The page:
No. 07-4083 Berry v. Comm'r of Soc. Sec. The ALJ found that Berry "has severe impairment(s), namely chronic pain syndrome, major depressive disorder, and borderline personality disorder." He further acknowledged that symptoms like pain are "difficult to prove or quantify," and thus Berry's allegations regarding her symptoms are "entitled to perceptible weight where they are properly and adequately documented by the medical evidence." Berry produced evidence of impairments that could cause pain, but the ALJ found that "the evidence does not support that they render her totally disabled from employment." The ALJ may discount a claimant's credibility when there are "contradictions among the medical reports, claimant's testimony, and other evidence." Walters v. Comm'r of Soc. Sec., 127 F.3d 525, 531 (6th Cir. 1997). In this case, there is contradiction among the medical reports in the record, and the record contains evidence of Berry's ability to perform certain activities. Particularly, Berry's ability to live independently and perform regular household activities belies her claim that she is totally disabled. See id. at 532 ("An ALJ may also consider household and social activities engaged in by the claimant in evaluating a claimant's assertions of pain or ailments."). This court must give due weight to the ALJ's credibility determination. "Since credibility, especially with alleged pain, is crucial to resolution of the claim, the ALJ's opportunity to observe the demeanor of the claimant `is invaluable, and should not be discarded lightly.'" Kirk v. Sec'y of Health & Human Servs., 667 F.2d 524, 538 (6th Cir. 1981) (quoting Beavers v. Sec'y of Health, Educ. & Welfare, 577 F.2d 383, 387 (6th Cir. 1978)). Berry also claims that the ALJ failed to review the record as a whole. On the contrary, the ALJ's opinion expressed the importance of considering the whole record. In evaluating the evidence, the ALJ gave "greatest weight" to the opinion of Dr. Schweid because he "had the benefit -4-
No. 07-4083 Berry v. Comm'r of Soc. Sec. of listening to the claimant's testimony as well as reviewing the record as a whole." The ALJ also credited Dr. Felker's opinion with great weight because he "had the opportunity to review more recent medical evidence of record, allowing for a fuller picture of the claimant's condition." Dr. Felker diagnosed Berry with depression and found her to have moderate difficulty in social and occupational functioning. Dr. Schweid testified that Berry has a chronic pain syndrome, depression, and a borderline personality disorder. Although these are severe impairments, they do not meet or equal any of the Social Security Listings of Impairments. Dr. Schweid stated that Berry's chronic pain was largely somatoform in nature, but he did not believe that she was malingering. He opined that Berry retains the capacity to perform light work with some limitations. The ALJ essentially adopted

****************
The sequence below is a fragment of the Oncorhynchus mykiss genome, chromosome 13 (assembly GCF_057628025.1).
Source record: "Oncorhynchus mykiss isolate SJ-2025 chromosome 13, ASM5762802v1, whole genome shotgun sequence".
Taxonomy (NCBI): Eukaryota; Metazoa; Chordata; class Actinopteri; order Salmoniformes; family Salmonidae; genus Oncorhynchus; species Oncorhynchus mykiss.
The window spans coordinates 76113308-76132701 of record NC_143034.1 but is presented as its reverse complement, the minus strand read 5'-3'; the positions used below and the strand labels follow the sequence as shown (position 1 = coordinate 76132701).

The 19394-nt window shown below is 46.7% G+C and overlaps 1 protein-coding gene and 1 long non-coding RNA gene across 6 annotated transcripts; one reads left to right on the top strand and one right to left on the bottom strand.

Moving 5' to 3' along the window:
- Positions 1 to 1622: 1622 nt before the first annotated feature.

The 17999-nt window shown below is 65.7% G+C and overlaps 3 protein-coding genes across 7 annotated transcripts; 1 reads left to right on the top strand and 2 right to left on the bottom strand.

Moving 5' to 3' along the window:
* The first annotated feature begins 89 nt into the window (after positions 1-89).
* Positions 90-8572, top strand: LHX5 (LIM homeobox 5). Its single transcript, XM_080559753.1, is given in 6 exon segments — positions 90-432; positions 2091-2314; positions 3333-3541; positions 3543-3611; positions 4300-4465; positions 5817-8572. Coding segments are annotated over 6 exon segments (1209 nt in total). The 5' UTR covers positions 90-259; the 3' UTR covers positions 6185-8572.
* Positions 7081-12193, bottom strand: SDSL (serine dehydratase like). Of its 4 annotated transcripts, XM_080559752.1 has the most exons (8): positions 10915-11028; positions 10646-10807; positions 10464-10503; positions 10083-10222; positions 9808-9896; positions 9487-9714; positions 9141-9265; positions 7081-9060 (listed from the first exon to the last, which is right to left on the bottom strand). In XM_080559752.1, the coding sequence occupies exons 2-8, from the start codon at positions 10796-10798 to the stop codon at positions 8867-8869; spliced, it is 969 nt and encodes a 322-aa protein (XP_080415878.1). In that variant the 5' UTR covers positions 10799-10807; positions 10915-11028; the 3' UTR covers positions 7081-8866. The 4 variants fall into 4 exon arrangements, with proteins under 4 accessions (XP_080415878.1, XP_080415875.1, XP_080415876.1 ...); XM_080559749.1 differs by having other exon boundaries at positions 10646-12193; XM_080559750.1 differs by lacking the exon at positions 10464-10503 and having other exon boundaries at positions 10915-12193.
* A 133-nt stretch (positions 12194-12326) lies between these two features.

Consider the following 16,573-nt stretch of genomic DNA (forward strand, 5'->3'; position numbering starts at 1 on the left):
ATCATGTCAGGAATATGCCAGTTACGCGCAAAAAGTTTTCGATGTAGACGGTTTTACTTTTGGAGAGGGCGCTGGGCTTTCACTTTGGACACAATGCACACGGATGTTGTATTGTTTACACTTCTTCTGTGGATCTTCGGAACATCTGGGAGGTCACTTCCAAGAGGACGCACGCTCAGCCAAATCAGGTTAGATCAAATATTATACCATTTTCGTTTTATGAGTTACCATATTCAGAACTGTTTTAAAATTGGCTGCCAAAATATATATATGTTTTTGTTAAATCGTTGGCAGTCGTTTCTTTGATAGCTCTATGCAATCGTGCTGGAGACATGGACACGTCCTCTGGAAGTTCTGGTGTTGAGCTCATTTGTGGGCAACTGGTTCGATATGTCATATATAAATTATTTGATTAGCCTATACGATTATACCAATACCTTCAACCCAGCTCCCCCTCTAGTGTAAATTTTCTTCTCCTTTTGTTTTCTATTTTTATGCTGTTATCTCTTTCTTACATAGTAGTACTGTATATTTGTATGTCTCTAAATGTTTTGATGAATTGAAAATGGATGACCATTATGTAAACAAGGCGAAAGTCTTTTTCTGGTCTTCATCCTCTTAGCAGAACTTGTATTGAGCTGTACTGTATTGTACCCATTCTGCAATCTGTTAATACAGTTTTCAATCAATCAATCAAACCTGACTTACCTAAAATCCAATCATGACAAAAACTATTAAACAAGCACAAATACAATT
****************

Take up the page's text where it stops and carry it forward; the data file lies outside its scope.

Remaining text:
Dr. Schweid's opinion in his finding with regard to Berry's ability to work: The claimant has the residual functional capacity to perform routine tasks at the light exertional level, as defined by the regulations, in a low-stress environment with no high production quotas with the restrictions of no intense, interpersonal interactions with the public and co-workers, no fine manipulations with either hand, and convenient access to restroom facilities. Based on this assessment and testimony from the vocational expert, the ALJ found Berry capable of returning to her past relevant work as a file clerk. Berry criticizes the ALJ for relying on the opinion of non-treating physicians, like Dr. Schweid, rather than on her treating physicians. "[W]hile it is true that a treating physician's diagnosis is to be given greater weight in the scales than the government's physician, that is only appropriate if the treating physician supplies sufficient medical data to substantiate the diagnosis."
No. 07-4083 Berry v. Comm'r of Soc. Sec. Kirk, 667 F.2d at 538 (citing 20 C.F.R. § 404.1529). The ALJ is required to provide "good reasons" for discounting the opinion of a treating physician. Rogers, 486 F.3d at 243. In this case, the ALJ explained why he accorded less weight to the opinion of Berry's treating physicians. For example, the ALJ gave little weight to the opinion of Nurse Myers-Bradley because she did not provide medical data to support her determination that Berry was disabled. The ALJ also addressed the opinion of Dr. Mathew, describing it as "vague, unsupported, and inconsistent with the record as a whole." Dr. Mathew had treated Berry for less than one month, and his statement that Berry was "totally disabled" was written on a prescription pad that does not provide the basis for the statement. Under these circumstances, it was appropriate to give less weight to his opinion and greater weight to the opinions of doctors who had the opportunity to evaluate Berry's disability based on the entire record. Evaluating the record as a whole, substantial evidence supports the ALJ's conclusion that Berry was not entitled to disability benefits. AFFIRMED.